New efforts to save Scotland's rare black grouse

Scotland’s rare black grouse are set to benefit from the power of the wind.

Cash generated by wind farms will be used to help safeguard the threatened species, which is the fastest declining bird in the UK.

Research shows populations of black grouse have crashed dramatically in recent years, raising fears they could end up in the same predicament as their larger cousin the capercaillie – which is facing imminent extinction in Scotland

Black grouse were once widespread across the UK but are now on the IUCN Red List of threatened species.

The iconic black grouse is rapidly disappearing, with numbers in southern Scotland crashing from around 380 males in 2011 to 78 in 2018

Estimates suggested there were around 380 males living in south-east Scotland in 2011, but that figure had plummeted to 78 survivors just seven years later.

Now efforts are being stepped up in a bid to help protect the birds’ habitat in the Borders region.

A grant of £9,500 has been awarded to the Southern Uplands Partnership to monitor black grouse over the next two years.

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The work will allow mapping of key lekking sites, where male birds strut and display their feathers during annual courting rituals.

The information will be used to help ensure future developments in the area, such as new forest planting and wind farms, do not jeopardise the most important habitats for the iconic species.

Pip Tabor, partnership manager for the Southern Uplands Partnership, said: “The lekking rituals of this charismatic upland species are one of nature’s great spectacles, however black grouse populations in the south of Scotland remain extremely vulnerable.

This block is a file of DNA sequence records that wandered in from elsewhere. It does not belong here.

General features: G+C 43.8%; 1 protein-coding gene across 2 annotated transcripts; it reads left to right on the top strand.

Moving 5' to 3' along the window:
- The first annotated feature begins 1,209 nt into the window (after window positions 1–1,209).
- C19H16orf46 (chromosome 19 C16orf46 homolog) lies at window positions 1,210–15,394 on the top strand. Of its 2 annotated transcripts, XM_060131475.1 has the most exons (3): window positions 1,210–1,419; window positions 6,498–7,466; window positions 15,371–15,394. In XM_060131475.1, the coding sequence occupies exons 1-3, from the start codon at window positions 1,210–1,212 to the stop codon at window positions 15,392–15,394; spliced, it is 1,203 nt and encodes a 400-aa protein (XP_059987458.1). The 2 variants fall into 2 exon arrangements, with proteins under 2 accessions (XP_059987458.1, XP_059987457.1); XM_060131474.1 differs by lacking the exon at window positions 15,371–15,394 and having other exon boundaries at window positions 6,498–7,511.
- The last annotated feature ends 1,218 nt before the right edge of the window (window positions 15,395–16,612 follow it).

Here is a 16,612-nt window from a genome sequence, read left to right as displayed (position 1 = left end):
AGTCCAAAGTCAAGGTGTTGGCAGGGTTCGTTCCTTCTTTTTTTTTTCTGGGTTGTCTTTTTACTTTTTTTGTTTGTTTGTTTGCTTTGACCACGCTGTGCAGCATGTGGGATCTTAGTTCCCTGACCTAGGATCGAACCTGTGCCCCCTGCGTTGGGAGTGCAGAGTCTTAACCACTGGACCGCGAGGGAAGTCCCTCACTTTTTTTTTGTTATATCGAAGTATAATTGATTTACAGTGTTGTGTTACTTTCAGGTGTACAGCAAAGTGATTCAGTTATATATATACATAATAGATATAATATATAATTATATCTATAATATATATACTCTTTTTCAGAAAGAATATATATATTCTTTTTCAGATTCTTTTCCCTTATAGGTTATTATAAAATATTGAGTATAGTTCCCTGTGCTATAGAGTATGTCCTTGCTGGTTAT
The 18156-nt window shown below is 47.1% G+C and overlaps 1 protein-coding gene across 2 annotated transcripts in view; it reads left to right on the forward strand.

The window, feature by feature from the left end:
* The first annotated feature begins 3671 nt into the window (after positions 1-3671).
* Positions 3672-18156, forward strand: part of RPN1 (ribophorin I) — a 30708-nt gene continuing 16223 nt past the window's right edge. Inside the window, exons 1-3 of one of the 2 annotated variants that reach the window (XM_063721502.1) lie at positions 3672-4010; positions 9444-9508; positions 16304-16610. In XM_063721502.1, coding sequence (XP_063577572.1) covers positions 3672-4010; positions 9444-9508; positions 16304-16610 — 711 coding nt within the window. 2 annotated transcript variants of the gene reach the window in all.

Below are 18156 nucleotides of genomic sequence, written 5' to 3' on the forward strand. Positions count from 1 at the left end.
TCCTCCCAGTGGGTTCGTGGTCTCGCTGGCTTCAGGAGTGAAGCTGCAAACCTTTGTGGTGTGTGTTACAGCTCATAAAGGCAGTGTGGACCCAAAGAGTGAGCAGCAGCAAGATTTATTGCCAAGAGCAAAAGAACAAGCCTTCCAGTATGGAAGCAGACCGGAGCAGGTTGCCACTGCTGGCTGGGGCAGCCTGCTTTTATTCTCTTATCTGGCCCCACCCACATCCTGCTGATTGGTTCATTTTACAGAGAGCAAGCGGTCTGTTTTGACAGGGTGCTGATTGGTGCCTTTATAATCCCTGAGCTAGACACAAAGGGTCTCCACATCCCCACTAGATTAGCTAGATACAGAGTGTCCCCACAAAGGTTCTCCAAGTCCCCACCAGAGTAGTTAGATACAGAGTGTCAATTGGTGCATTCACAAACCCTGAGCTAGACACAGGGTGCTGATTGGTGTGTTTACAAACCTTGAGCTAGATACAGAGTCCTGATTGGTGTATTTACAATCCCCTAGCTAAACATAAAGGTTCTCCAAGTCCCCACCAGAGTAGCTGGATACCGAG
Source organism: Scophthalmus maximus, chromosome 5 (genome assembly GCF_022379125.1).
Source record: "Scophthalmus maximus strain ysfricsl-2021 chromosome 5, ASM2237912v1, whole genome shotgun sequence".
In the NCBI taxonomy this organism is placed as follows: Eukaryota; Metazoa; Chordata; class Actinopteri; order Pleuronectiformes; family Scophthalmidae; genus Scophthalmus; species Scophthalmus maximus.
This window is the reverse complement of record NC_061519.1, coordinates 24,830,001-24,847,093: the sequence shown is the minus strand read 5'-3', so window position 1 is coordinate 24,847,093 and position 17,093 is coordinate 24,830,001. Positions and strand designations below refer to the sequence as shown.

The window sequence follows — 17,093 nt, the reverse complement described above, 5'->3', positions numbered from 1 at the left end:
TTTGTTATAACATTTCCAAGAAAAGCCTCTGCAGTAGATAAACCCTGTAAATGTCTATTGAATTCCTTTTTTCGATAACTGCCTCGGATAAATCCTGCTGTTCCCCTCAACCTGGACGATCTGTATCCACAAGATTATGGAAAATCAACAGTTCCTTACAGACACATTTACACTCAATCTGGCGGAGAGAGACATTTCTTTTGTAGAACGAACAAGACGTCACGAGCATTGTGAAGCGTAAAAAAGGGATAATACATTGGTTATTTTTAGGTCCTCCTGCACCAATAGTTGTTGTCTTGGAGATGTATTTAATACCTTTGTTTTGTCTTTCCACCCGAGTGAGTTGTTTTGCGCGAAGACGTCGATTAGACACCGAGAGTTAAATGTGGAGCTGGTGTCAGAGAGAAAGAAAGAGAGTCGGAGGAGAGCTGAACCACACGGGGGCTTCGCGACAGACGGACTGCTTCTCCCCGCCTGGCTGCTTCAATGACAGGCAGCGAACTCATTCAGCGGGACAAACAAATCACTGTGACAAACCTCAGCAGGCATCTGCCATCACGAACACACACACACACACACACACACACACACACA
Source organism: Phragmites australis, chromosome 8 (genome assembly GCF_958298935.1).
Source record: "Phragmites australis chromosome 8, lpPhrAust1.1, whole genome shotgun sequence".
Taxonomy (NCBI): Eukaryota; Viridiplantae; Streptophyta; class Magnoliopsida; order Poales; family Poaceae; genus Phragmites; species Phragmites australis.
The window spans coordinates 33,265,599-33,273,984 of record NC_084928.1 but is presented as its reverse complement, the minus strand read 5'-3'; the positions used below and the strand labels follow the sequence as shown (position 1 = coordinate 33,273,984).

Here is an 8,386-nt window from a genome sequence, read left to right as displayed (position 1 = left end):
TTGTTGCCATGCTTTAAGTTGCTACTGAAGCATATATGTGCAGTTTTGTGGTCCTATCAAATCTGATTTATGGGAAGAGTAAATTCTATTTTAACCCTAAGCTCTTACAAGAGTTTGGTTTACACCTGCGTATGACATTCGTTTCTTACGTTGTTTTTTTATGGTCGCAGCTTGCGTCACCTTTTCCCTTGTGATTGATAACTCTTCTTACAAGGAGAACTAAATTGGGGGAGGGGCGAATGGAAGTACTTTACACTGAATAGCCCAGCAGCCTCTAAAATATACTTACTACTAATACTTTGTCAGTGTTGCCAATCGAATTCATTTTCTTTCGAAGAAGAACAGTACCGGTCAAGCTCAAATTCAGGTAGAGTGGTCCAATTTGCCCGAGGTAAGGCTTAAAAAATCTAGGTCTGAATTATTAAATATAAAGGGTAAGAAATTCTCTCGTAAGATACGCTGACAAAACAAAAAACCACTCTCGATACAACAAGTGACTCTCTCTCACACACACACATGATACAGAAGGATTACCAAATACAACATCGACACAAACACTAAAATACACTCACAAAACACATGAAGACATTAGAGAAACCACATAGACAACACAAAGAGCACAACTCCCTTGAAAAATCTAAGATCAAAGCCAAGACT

“The funding for this new survey will enable us to ensure that new plantations take key black grouse habitat into consideration and ensure that we don’t see further erosion of this important species.”

Studies suggest a balance between open moorland and woodland at key locations is essential for black grouse populations to thrive.

The survey data will be particularly important with regard to the ongoing expansion of conifer plantations across the Southern Uplands.

While newly planted commercial woodlands can provide excellent black grouse territory, the birds are displaced once the tree canopy closes and shades-out their favoured ground vegetation.

To assist the survival of Black Grouse populations in these forested landscapes, interconnected areas of suitable moorland need to be retained.

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